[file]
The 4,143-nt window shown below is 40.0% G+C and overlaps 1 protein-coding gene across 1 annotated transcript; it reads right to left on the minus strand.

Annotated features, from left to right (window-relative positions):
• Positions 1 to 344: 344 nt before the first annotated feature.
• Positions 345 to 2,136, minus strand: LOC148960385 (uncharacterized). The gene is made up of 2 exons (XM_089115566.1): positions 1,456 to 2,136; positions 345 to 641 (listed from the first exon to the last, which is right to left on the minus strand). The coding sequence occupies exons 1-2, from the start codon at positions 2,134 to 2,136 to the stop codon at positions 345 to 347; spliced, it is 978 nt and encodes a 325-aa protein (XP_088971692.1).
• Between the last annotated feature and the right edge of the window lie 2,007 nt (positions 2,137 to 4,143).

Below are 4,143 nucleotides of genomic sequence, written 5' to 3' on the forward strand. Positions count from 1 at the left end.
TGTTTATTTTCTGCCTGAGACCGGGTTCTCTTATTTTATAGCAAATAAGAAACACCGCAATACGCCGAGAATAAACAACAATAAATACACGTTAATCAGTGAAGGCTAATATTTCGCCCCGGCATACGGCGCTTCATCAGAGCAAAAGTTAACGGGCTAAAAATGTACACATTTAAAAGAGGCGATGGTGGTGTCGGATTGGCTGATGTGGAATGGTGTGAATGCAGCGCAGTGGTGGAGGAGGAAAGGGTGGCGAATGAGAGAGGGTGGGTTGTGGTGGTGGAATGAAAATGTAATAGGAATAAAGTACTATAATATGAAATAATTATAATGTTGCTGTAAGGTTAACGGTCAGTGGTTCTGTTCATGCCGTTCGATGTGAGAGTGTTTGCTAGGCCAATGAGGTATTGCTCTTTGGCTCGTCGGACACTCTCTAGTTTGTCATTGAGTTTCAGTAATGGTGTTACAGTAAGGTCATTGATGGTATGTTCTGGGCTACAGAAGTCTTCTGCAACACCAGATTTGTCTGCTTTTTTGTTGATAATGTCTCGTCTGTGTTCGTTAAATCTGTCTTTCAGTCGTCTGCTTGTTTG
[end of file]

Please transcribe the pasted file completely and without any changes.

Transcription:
The 4,143-nt window shown below is 40.0% G+C and overlaps 1 protein-coding gene across 1 annotated transcript; it reads right to left on the minus strand.

Annotated features, from left to right (window-relative positions):
• Positions 1 to 344: 344 nt before the first annotated feature.
• Positions 345 to 2,136, minus strand: LOC148960385 (uncharacterized). The gene is made up of 2 exons (XM_089115566.1): positions 1,456 to 2,136; positions 345 to 641 (listed from the first exon to the last, which is right to left on the minus strand). The coding sequence occupies exons 1-2, from the start codon at positions 2,134 to 2,136 to the stop codon at positions 345 to 347; spliced, it is 978 nt and encodes a 325-aa protein (XP_088971692.1).
• Between the last annotated feature and the right edge of the window lie 2,007 nt (positions 2,137 to 4,143).

Below are 4,143 nucleotides of genomic sequence, written 5' to 3' on the forward strand. Positions count from 1 at the left end.
TGTTTATTTTCTGCCTGAGACCGGGTTCTCTTATTTTATAGCAAATAAGAAACACCGCAATACGCCGAGAATAAACAACAATAAATACACGTTAATCAGTGAAGGCTAATATTTCGCCCCGGCATACGGCGCTTCATCAGAGCAAAAGTTAACGGGCTAAAAATGTACACATTTAAAAGAGGCGATGGTGGTGTCGGATTGGCTGATGTGGAATGGTGTGAATGCAGCGCAGTGGTGGAGGAGGAAAGGGTGGCGAATGAGAGAGGGTGGGTTGTGGTGGTGGAATGAAAATGTAATAGGAATAAAGTACTATAATATGAAATAATTATAATGTTGCTGTAAGGTTAACGGTCAGTGGTTCTGTTCATGCCGTTCGATGTGAGAGTGTTTGCTAGGCCAATGAGGTATTGCTCTTTGGCTCGTCGGACACTCTCTAGTTTGTCATTGAGTTTCAGTAATGGTGTTACAGTAAGGTCATTGATGGTATGTTCTGGGCTACAGAAGTCTTCTGCAACACCAGATTTGTCTGCTTTTTTGTTGATAATGTCTCGTCTGTGTTCGTTAAATCTGTCTTTCAGTCGTCTGCTTGTTTG